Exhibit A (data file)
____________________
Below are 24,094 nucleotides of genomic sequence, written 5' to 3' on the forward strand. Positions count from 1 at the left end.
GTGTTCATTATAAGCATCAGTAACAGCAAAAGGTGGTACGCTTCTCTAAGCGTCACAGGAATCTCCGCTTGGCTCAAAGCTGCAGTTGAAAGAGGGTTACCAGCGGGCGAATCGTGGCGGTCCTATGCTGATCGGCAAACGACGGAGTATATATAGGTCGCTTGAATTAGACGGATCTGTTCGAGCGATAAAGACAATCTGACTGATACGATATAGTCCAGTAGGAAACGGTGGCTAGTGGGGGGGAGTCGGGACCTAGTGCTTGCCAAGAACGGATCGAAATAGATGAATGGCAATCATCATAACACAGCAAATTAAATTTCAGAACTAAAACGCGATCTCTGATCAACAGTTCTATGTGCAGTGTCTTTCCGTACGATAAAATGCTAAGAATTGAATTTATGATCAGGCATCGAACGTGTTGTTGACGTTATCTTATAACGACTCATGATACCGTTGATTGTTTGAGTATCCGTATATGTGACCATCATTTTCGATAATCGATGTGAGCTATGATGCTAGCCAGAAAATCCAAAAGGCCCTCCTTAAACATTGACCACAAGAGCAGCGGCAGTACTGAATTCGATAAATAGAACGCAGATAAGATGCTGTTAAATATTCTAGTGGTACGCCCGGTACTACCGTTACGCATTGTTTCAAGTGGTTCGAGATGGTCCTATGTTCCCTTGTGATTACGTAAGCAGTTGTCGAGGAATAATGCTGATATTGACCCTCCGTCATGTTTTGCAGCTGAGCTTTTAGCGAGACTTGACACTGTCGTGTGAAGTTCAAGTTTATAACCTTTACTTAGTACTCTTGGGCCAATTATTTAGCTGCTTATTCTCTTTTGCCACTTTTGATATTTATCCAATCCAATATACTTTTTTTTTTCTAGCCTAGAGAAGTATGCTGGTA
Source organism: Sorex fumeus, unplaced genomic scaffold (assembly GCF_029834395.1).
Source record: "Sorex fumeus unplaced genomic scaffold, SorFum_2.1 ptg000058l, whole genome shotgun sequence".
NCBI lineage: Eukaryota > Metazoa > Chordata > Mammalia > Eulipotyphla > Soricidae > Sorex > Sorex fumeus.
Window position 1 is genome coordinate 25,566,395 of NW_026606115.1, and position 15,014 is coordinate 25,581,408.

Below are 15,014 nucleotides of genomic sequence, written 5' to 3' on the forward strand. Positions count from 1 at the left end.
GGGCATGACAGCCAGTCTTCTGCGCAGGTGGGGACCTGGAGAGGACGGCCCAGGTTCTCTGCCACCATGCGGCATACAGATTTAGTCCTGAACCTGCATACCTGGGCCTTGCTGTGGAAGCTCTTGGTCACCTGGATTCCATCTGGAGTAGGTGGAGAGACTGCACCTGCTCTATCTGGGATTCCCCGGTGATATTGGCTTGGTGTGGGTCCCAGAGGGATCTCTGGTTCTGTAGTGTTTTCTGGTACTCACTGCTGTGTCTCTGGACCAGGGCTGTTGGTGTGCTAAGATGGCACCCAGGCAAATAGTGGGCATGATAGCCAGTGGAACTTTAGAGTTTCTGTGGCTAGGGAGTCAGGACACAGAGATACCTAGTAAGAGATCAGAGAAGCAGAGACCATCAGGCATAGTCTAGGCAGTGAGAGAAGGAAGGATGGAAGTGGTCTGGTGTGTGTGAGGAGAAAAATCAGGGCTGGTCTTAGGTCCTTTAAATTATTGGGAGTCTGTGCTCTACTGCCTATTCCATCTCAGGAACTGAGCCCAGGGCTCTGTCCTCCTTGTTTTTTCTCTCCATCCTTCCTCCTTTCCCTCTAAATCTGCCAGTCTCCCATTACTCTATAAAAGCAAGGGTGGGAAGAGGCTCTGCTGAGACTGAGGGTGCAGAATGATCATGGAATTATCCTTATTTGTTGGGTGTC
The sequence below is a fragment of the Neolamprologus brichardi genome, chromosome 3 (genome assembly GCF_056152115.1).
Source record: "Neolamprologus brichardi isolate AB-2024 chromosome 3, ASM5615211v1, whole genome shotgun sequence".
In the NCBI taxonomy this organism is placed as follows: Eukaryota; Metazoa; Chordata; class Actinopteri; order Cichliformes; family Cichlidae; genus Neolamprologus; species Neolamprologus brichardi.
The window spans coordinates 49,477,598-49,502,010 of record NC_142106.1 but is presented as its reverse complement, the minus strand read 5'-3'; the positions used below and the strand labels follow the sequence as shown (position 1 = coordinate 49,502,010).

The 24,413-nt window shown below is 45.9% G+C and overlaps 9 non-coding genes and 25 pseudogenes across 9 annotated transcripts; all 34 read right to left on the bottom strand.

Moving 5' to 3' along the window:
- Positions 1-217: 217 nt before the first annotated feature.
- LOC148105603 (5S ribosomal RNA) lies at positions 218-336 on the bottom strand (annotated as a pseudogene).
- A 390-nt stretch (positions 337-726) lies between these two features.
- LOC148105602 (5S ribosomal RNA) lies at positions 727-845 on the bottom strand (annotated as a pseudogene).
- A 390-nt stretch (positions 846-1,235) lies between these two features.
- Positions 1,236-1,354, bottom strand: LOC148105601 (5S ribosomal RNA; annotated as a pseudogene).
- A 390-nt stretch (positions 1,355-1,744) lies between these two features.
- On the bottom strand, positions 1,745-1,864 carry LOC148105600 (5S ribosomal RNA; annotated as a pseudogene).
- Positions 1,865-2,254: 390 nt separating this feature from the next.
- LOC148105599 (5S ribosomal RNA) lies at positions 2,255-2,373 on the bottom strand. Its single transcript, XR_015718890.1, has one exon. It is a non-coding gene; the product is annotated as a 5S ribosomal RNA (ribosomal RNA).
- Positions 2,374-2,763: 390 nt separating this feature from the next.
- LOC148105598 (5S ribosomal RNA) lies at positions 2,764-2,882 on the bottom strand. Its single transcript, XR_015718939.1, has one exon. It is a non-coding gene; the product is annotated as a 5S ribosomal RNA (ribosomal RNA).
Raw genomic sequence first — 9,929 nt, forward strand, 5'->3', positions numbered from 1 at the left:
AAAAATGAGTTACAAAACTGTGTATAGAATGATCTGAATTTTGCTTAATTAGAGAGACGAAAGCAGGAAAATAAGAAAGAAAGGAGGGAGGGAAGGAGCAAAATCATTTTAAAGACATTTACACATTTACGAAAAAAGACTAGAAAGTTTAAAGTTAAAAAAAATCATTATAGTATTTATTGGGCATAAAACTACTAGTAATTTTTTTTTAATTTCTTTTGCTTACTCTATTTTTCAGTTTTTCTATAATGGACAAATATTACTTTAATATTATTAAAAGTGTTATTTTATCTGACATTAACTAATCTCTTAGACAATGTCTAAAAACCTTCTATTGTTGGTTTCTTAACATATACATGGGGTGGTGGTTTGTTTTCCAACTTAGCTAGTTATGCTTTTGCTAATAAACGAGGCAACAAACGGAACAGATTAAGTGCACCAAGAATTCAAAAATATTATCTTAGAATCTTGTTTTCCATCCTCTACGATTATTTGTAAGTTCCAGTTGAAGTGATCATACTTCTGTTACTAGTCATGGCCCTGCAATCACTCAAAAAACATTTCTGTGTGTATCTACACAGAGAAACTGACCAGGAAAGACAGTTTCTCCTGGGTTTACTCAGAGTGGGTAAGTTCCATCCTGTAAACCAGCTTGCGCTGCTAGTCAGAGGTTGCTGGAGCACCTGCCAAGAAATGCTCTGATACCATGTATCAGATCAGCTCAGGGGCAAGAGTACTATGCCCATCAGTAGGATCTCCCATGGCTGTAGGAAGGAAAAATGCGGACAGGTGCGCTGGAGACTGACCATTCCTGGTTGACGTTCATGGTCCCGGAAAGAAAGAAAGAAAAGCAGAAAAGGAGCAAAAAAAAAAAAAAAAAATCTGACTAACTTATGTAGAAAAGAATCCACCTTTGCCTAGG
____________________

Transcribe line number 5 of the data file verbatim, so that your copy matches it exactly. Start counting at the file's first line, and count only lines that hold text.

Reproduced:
NCBI lineage: Eukaryota > Metazoa > Chordata > Mammalia > Eulipotyphla > Soricidae > Sorex > Sorex fumeus.